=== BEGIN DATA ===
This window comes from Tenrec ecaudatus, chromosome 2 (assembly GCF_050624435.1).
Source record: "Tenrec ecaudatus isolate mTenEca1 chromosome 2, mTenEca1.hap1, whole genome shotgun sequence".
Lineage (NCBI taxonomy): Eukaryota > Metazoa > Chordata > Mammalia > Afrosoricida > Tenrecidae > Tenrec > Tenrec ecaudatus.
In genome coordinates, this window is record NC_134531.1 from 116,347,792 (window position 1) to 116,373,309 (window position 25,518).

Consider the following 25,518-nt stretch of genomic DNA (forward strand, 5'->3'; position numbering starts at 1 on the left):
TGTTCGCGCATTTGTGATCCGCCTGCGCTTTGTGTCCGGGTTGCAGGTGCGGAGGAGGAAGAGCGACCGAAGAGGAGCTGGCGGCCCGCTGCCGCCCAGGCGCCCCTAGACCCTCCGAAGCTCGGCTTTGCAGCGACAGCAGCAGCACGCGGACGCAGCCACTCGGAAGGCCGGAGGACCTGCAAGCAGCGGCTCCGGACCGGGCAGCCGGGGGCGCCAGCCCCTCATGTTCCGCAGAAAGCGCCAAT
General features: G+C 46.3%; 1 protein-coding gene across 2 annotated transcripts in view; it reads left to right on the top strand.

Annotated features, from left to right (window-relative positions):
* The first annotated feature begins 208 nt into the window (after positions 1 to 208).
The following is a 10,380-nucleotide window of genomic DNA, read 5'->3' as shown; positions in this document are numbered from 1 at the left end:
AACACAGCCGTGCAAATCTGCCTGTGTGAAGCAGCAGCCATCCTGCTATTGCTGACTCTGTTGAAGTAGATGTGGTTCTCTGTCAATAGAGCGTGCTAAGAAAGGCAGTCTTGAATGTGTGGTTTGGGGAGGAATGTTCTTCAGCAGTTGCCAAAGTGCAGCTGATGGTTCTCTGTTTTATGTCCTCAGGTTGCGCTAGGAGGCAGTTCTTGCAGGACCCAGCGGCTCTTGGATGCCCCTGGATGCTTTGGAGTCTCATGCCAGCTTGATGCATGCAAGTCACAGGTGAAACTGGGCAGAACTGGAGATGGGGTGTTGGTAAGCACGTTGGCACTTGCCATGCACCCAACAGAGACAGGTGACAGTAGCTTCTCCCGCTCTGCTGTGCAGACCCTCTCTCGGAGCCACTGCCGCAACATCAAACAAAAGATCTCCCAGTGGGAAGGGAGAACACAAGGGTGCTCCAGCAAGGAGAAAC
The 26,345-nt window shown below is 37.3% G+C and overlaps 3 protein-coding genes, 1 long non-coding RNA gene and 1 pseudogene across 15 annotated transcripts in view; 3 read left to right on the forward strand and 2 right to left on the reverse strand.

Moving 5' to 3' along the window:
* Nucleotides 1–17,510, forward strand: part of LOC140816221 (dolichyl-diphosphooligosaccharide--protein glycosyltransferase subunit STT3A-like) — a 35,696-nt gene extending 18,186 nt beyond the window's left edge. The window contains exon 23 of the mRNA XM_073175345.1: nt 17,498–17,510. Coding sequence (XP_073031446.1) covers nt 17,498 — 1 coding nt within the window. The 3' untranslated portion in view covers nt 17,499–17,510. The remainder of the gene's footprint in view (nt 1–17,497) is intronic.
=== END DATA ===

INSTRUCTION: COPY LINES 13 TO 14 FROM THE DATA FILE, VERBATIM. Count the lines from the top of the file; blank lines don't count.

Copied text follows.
Moving 5' to 3' along the window:
* Nucleotides 1–17,510, forward strand: part of LOC140816221 (dolichyl-diphosphooligosaccharide--protein glycosyltransferase subunit STT3A-like) — a 35,696-nt gene extending 18,186 nt beyond the window's left edge. The window contains exon 23 of the mRNA XM_073175345.1: nt 17,498–17,510. Coding sequence (XP_073031446.1) covers nt 17,498 — 1 coding nt within the window. The 3' untranslated portion in view covers nt 17,499–17,510. The remainder of the gene's footprint in view (nt 1–17,497) is intronic.